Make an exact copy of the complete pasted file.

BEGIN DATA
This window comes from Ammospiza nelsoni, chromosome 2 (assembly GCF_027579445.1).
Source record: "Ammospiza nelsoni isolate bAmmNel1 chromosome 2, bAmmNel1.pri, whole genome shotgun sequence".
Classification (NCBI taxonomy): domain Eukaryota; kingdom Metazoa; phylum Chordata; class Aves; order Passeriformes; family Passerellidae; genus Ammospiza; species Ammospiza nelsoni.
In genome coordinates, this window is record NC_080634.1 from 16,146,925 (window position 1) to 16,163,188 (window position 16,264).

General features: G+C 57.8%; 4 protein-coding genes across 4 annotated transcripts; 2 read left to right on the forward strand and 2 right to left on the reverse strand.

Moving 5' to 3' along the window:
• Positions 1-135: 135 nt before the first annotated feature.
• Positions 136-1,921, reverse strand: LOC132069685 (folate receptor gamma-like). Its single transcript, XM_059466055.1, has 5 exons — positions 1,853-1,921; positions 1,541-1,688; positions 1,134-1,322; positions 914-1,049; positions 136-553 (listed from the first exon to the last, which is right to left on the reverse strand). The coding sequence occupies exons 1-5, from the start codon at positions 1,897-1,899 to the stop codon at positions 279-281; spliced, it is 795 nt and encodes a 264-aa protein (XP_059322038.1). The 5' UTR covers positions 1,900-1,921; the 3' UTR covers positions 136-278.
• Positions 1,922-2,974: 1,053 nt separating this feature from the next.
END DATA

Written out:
This window comes from Ammospiza nelsoni, chromosome 2 (assembly GCF_027579445.1).
Source record: "Ammospiza nelsoni isolate bAmmNel1 chromosome 2, bAmmNel1.pri, whole genome shotgun sequence".
Classification (NCBI taxonomy): domain Eukaryota; kingdom Metazoa; phylum Chordata; class Aves; order Passeriformes; family Passerellidae; genus Ammospiza; species Ammospiza nelsoni.
In genome coordinates, this window is record NC_080634.1 from 16,146,925 (window position 1) to 16,163,188 (window position 16,264).

General features: G+C 57.8%; 4 protein-coding genes across 4 annotated transcripts; 2 read left to right on the forward strand and 2 right to left on the reverse strand.

Moving 5' to 3' along the window:
• Positions 1-135: 135 nt before the first annotated feature.
• Positions 136-1,921, reverse strand: LOC132069685 (folate receptor gamma-like). Its single transcript, XM_059466055.1, has 5 exons — positions 1,853-1,921; positions 1,541-1,688; positions 1,134-1,322; positions 914-1,049; positions 136-553 (listed from the first exon to the last, which is right to left on the reverse strand). The coding sequence occupies exons 1-5, from the start codon at positions 1,897-1,899 to the stop codon at positions 279-281; spliced, it is 795 nt and encodes a 264-aa protein (XP_059322038.1). The 5' UTR covers positions 1,900-1,921; the 3' UTR covers positions 136-278.
• Positions 1,922-2,974: 1,053 nt separating this feature from the next.